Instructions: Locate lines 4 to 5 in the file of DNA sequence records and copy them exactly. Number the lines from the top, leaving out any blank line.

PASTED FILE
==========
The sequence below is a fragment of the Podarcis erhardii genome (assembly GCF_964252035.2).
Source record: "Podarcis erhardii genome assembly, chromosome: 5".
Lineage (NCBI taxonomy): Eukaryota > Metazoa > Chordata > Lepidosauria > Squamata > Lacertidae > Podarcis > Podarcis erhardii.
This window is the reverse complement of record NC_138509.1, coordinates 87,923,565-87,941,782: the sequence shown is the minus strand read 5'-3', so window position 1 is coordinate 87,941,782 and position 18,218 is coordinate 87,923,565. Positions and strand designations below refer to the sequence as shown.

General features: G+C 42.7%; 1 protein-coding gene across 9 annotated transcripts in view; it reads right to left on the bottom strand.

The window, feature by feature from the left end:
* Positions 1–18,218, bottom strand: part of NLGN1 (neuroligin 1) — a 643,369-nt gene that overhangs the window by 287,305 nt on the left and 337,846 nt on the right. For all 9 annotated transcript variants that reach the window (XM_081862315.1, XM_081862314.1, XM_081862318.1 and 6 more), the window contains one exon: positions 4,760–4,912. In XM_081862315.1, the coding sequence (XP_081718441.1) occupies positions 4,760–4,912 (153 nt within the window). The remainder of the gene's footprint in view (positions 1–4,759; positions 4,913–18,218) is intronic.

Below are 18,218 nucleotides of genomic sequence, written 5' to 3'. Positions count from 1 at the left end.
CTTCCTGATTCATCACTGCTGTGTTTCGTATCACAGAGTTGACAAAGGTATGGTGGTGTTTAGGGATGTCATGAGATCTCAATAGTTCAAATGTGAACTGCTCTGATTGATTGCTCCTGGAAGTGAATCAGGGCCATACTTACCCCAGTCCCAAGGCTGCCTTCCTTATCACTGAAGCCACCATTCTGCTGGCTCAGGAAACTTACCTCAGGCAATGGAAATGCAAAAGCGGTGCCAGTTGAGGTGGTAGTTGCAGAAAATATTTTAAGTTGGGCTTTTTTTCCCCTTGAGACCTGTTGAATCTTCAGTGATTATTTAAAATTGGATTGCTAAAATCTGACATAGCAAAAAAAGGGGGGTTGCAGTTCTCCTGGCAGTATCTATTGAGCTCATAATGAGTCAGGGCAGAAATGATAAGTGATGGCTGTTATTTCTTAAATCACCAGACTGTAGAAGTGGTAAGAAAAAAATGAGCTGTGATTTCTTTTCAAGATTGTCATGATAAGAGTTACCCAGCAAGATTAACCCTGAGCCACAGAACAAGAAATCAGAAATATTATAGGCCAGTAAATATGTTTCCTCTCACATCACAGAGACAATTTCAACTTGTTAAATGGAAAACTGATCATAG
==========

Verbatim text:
This window is the reverse complement of record NC_138509.1, coordinates 87,923,565-87,941,782: the sequence shown is the minus strand read 5'-3', so window position 1 is coordinate 87,941,782 and position 18,218 is coordinate 87,923,565. Positions and strand designations below refer to the sequence as shown.

General features: G+C 42.7%; 1 protein-coding gene across 9 annotated transcripts in view; it reads right to left on the bottom strand.